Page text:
Safety Rules for 2020 FAQ (released October 24, 2019)
What has changed from last year?
The definitions of what constitutes safety measures such as railings, harnesses, and padding have been expanded. The previous version of the rule only mandated the use of these protective measures and not how they are to be implemented by our participating groups.
What is the change in the definition of a “safety railing”?
The definition of a safety railing has been changed to reflect a new requirement that all railings must now meet OSHA guidelines and be at least 42” high at all points. It has also been defined that if a railing is required it must now surround the participant at least 50%.
Why was the definition of a safety railing changed?
In a few instances, some groups interpreted the rule that any kind of railing, regardless of height, satisfied the rule. A railing that is only a few feet high does not adequately protect a participant should a need arise. Additionally, there were instances of adequate railing in place, but not sufficient protection around a participant. The requirement was also amended to require all railings surround the participant at least 50%.
Why was the definition of a safety harness added?
The previous version of the rule only described the use of a harness without a definition. A safety harness is now defined as a method to prevent a fall entirely a minimum of three feet (3’) from the competition floor. There were instances that would not have prevented injury by allowing contact with the competition floor even though a harness was in use.
Why was the definition of padding added?
The previous version of the rule only described the use of padding without a definition. Adequate padding is now defined as compressed foam padding (gymnastic mat type) or other suitable material measuring at least two inches (2”) in depth. There were instances of other types of materials (pillows, uncompressed foam, etc.) that would not have prevented injury.
Any new interpretations to be aware of?
Yes. The rule requiring adequate safety protection when a participant executing a lift or stunt with another performer while atop ANY prop or structure above six feet (6’) will be strictly enforced.
For example, if one performer is already six feet above the competition floor and lifts another participant, BOTH are higher than the minimum of six feet and must have adequate safety protection. Another example would be a participant elevated only three feet but lifts another participant higher than six feet above the contest floor. In this example, only the participant being lifted higher than six feet would require a harness or padding.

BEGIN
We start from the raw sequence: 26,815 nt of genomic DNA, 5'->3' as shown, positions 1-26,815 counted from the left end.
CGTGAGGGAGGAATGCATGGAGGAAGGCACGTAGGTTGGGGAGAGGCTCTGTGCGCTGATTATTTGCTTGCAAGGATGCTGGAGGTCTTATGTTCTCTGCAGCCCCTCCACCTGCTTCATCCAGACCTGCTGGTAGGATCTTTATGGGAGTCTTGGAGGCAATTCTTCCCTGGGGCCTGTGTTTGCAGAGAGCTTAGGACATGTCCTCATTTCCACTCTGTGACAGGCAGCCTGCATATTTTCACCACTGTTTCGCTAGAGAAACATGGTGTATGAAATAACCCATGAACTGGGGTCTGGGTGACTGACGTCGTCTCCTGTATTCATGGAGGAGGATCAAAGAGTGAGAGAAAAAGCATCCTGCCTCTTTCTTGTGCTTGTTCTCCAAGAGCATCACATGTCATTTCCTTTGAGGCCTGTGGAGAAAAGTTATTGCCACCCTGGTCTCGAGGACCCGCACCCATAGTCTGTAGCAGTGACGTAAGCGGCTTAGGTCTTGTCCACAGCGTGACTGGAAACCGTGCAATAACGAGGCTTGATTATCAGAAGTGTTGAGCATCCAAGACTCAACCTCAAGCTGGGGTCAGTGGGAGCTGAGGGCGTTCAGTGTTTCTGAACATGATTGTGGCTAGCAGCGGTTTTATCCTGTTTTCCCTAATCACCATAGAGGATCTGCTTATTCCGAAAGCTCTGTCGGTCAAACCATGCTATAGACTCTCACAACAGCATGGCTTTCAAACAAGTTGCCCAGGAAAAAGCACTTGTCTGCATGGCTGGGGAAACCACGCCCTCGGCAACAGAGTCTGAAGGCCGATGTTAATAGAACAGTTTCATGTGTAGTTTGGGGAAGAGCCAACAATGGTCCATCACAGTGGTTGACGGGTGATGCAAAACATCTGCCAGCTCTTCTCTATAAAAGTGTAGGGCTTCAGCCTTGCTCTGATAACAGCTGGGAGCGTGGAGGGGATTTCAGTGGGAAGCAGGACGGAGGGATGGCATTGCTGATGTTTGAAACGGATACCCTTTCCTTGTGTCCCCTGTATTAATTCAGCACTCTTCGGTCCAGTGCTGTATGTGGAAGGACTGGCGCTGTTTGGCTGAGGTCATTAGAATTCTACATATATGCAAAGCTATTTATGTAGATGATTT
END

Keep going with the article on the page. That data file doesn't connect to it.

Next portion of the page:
There were instances last year that lifts or stunts occurred without the required safety protection in place. Timing and penalty judges will be instructed to look out for any violations of this rule.
What else do participating groups need to be aware of?
The following has been added to the safety section of the rules: WGI shall at all times have the final authority to prohibit the use or prescribe additional safety requirements of any prop or structure that presents an unreasonable or unacceptable risk of injury or harm to participants or others or potential danger to a competition venue or its property.
It is impossible to adequately foresee every safety situation in a creative environment such as WGI. This provision has been added in the event of a new consideration not previous defined by the safety rules.
What if I have a question about my prop and its’ use?
Groups should consult with the Directors of Color Guard, Percussion, or Winds in the event of any question in the construction and/or use of a prop or structure. Directors should not invest in the creation of questionable props or structures without consultation. These could be disallowed anytime during the competitive season. WGI encourages all directors to clear any questions BEFORE beginning production. No matter how much a group has spent on a prop or structure, participant safety is always the paramount concern of WGI.